Jerry Smith v. FCC Coleman - Medium Warden


Opinion issued by court as to Appellant Jerry Smith. Decision: Affirmed. Opinion type: Non-Published. Opinion method: Per Curiam. The opinion is also available through the Court's Opinions page at this link

Download PDF
Case: 15-13021 Date Filed: 07/25/2017 Page: 1 of 7 [DO NOT PUBLISH] IN THE UNITED STATES COURT OF APPEALS FOR THE ELEVENTH CIRCUIT ________________________ No. 15-13021 Non-Argument Calendar ________________________ D.C. Docket No. 5:12-cv-00497-WTH-PRL JERRY SMITH, Petitioner-Appellant, versus FCC COLEMAN - MEDIUM WARDEN, Respondent-Appellee. ________________________ Appeal from the United States District Court for the Middle District of Florida ________________________ (July 25, 2017) Before MARTIN, JULIE CARNES, and ANDERSON, Circuit Judges. PER CURIAM: Case: 15-13021 Date Filed: 07/25/2017 Page: 2 of 7 Petitioner Jerry Smith appeals the district court’s denial of his petition for a writ of habeas corpus under 28 U.S.C. § 2241. In his § 2241 petition, Petitioner asserted that he was actually innocent of the Armed Career Criminal Enhancement (“ACCA”). The district court dismissed the petition after concluding that Petitioner failed to satisfy the requirements of 28 U.S.C. § 2255(e)’s saving clause. After careful review, we affirm. I. BACKGROUND Following a jury trial in 2005, Petitioner was convicted of being a felon in possession of a firearm and ammunition, in violation of 18 U.S.C. §§ 922(g) and 924(e). The Presentence Investigation Report (“PSR”) determined that Petitioner was an armed career criminal pursuant to U.S.S.G. § 4B1.4. Of relevance, the PSR listed the following prior convictions: (1) 1988 convictions for racketeering, conspiracy to commit racketeering, and conspiracy to traffic in illegal drugs; (2) 1993 convictions for possession and sale of cocaine; and (3) 1998 convictions for second-degree murder with a firearm, armed burglary, and robbery using a firearm, all in Florida. At sentencing, Petitioner argued that his 1993 cocaine conviction was not a serious drug offense. Overruling Petitioner’s objections, the district court concluded that Petitioner qualified for the ACCA enhancement based on his convictions for conspiring to traffic in heroin and cocaine, sale and delivery of 2 Case: 15-13021 Date Filed: 07/25/2017 Page: 3 of 7 cocaine, and second-degree murder/robbery with a deadly weapon. Consequently, the district court sentenced Petitioner to 235 months’ imprisonment. On direct appeal, Petitioner argued in relevant part that the district court erred in sentencing him as an armed career criminal because the Government failed to prove that his 1993 cocaine conviction was punishable by at least ten years’ imprisonment, as required by 18 U.S.C. § 924(e)(2)(A)(ii). United States v. Smith, 199 Fed. App’x 759, 764–65 (11th Cir. 2006). Because the charging document related to Petitioner’s conviction showed that he was charged with a second-degree felony—which carried a 15-year sentence—we concluded that the district court did not err by classifying this conviction as a serious drug offense. Id. at 765. Consequently, we affirmed Petitioner’s conviction and sentence. Id. In 2008, Petitioner filed a motion to vacate his sentence pursuant to 28 U.S.C. § 2255. As relevant to this appeal, he argued that his trial counsel rendered ineffective assistance because he failed to investigate and object to the use of the 1993 cocaine conviction as a predicate offense for the ACCA enhancement. A magistrate judge issued a report and recommendation (“R&R”), concluding that Petitioner’s trial counsel was not ineffective because his cocaine conviction was a serious drug offense, as it had involved the sale or delivery—not mere purchase— of cocaine. The district court adopted the R&R, and we denied Petitioner a certificate of appealability. 3 Case: 15-13021 Date Filed: 07/25/2017 Page: 4 of 7 In 2012, Petitioner filed the § 2241 petition underlying the present appeal, alleging that he was actually and factually innocent of his armed career criminal designation. Citing to numerous Supreme Court cases, he argued that he was convicted of a non-existent offense, and that our precedent squarely foreclosed his claim at the time when it should have been raised in a § 2255 motion. Between 2012 and 2015, Petitioner filed numerous supplements to his § 2241 petition, in which he relied on additional Supreme Court cases to challenge his ACCA enhancement, including Johnson v. United States, 135 S. Ct. 2551 (2015) and Descamps v. United States, 133 S. Ct. 2276 (2013). In June 2015, the district court denied Petitioner’s § 2241 petition, concluding that he had not met the requirements of § 2255(e)’s saving clause as set forth by this Court’s decision in Bryant v. Warden, FCC Coleman-Medium, 738 F.3d 1253 (11th Cir. 2013), overruled by McCarthan v. Director of Goodwill Industries-Suncoast, Inc., 851 F.3d 1076, 1100 (11th Cir. 2017) (en banc). On appeal, Petitioner asserts that the district court erred by concluding that he did not meet the requirements of § 2255(e)’s saving clause. Petitioner relies on Johnson and Descamps, among other Supreme Court precedent, to support his argument that the district court had jurisdiction to review his § 2241 petition. 4 Case: 15-13021 II. Date Filed: 07/25/2017 Page: 5 of 7 DISCUSSION We review the issue of whether a prisoner may bring a § 2241 petition under § 2255(e)’s saving clause de novo. McCarthan, 851 F.3d at 1081. Whether the saving clause applies is a threshold issue, and we may not reach the merits of a § 2241 petition unless the district court had jurisdiction to entertain it. Williams v. Warden, Fed. Bureau of Prisons, 713 F.3d 1332, 1337 (11th Cir. 2013). A collateral attack on the validity of a federal conviction or sentence generally must be brought under 28 U.S.C. § 2255. Sawyer v. Holder, 326 F.3d 1363, 1365 (11th Cir. 2003). When a prisoner has previously filed a § 2255 motion to vacate, he must apply for and receive permission from this Court before filing a successive § 2255 motion. 28 U.S.C. § 2244(b)(3), 2255(h). Petitioner has already filed an unsuccessful § 2255 motion and has not received permission to file a second or successive § 2255 motion. Yet, Petitioner argues that he may collaterally attack his sentence by way of a § 2241 petition that falls within the “saving clause” of § 2255(e). Under the saving clause, a court may entertain a § 2241 petition if the petitioner establishes that the remedy provided under § 2255 is “inadequate or ineffective to test the legality of his detention.” 28 U.S.C. § 2255(e). The district court determined that Petitioner was not entitled to relief under § 2241 because he did not satisfy the requirements of the saving clause set forth in 5 Case: 15-13021 Date Filed: 07/25/2017 Page: 6 of 7 our decision in Bryant. Sitting en banc, we recently overruled our prior precedents interpreting the saving clause, including our decision in Bryant. See McCarthan, 851 F.3d at 1100. In doing so, we examined the text of the saving clause under § 2255(e) and concluded that “[t]o determine whether a prisoner satisfies the saving clause, we ask only whether the motion to vacate is an adequate procedure to test the prisoner’s claim.” Id. at 1086. Stated another way, if the prisoner could have brought the claim in a motion to vacate, then the prisoner had a meaningful opportunity to test his claim. Id. Because Petitioner had “a meaningful opportunity to test his claim” in a § 2255 motion—and in fact did challenge his ACCA enhancement by way of an ineffective-assistance-of counsel-claim in his § 2255 motion—the remedy provided by § 2255 “was an adequate and effective means for testing” the legality of his sentence. Id. at 1087, 1099 (quotation omitted). Petitioner’s argument that his claims were foreclosed at the time of his § 2255 motion is without merit, as § 2255 was still an adequate remedy to test his claim. See id. at 1099 (“Even if a prisoner’s claim fails under circuit precedent, a motion to vacate remains an adequate and effective remedy for a prisoner to raise the claim. . . .”). In short, Petitioner cannot avail himself of § 2255(e)’s saving clause. Because Petitioner failed to show that the remedy provided by § 2255 was 6 Case: 15-13021 Date Filed: 07/25/2017 Page: 7 of 7 inadequate or ineffective to test the legality of his sentence, the district court lacked jurisdiction over Petitioner’s § 2241 petition. AFFIRMED. 7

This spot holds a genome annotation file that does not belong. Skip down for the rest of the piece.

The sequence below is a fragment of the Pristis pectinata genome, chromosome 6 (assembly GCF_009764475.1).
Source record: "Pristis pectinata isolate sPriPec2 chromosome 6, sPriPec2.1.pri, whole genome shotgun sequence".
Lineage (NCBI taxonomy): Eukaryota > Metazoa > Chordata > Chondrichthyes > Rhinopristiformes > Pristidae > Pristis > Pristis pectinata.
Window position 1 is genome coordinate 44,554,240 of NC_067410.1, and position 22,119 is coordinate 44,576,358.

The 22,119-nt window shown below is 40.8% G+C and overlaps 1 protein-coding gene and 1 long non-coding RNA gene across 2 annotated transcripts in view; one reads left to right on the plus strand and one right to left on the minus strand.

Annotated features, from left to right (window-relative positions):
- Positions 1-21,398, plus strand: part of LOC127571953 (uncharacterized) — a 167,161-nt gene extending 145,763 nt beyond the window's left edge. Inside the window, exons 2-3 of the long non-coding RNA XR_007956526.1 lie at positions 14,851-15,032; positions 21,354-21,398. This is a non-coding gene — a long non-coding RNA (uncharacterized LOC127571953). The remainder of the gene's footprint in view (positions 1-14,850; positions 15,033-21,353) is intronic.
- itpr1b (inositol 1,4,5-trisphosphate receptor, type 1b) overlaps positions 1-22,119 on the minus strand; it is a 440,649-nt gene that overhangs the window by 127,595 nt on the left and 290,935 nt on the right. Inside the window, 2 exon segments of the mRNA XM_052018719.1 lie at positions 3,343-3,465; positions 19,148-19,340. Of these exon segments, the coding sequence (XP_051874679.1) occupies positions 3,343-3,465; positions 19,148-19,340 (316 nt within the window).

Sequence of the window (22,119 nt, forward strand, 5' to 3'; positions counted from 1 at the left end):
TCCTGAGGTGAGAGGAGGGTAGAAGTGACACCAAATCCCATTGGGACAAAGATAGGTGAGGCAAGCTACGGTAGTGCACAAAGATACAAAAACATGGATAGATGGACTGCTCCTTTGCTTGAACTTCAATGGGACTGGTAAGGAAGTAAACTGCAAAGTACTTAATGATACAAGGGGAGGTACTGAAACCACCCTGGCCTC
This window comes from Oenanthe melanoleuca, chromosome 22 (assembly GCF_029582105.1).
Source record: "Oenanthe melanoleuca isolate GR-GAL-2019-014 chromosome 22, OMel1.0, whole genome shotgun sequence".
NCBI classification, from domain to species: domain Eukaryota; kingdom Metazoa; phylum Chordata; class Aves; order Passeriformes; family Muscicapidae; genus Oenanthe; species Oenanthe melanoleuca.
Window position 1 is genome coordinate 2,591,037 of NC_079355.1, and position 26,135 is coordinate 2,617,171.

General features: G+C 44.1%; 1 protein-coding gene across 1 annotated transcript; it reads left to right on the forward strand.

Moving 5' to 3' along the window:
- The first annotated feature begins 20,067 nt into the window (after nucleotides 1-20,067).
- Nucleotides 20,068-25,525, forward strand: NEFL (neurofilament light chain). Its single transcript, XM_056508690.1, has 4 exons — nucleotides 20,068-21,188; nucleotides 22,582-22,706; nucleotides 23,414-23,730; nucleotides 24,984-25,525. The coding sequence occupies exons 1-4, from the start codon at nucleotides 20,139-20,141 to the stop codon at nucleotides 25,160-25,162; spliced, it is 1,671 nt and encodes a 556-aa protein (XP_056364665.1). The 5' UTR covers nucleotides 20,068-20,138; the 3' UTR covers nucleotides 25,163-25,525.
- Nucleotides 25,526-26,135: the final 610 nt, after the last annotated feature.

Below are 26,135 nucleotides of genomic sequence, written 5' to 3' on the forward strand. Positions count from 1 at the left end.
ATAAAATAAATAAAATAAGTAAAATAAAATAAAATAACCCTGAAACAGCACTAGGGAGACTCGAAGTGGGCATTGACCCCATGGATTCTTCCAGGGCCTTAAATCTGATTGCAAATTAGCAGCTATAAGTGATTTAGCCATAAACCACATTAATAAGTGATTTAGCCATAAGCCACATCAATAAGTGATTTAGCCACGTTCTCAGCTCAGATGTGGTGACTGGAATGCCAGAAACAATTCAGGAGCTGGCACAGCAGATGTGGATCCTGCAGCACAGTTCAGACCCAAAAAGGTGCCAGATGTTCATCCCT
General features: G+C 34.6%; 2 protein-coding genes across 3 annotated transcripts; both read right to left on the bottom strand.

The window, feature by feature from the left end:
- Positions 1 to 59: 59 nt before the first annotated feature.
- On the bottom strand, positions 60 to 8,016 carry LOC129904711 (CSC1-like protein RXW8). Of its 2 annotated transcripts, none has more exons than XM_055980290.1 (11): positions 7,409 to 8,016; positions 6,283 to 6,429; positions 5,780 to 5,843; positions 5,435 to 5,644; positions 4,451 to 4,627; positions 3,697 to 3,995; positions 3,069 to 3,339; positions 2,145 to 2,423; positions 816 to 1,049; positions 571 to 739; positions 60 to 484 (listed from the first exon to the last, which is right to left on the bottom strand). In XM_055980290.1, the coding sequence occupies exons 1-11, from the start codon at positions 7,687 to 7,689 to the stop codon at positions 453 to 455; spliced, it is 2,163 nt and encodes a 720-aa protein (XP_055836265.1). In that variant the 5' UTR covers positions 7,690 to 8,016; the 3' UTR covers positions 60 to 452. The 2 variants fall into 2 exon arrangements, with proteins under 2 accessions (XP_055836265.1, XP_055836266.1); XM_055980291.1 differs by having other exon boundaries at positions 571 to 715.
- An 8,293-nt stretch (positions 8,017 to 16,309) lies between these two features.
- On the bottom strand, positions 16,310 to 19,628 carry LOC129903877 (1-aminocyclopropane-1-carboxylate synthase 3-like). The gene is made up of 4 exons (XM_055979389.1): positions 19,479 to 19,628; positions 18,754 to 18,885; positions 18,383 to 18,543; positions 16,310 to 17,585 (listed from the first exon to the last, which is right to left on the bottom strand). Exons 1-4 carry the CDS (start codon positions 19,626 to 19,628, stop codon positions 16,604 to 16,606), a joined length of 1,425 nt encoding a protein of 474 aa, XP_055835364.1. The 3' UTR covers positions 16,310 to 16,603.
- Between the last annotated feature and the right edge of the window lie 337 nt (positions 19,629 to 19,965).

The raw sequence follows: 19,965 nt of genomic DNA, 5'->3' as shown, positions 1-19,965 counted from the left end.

Disclaimer: Justia Dockets & Filings provides public litigation records from the federal appellate and district courts. These filings and docket sheets should not be considered findings of fact or liability, nor do they necessarily reflect the view of Justia.

Why Is My Information Online?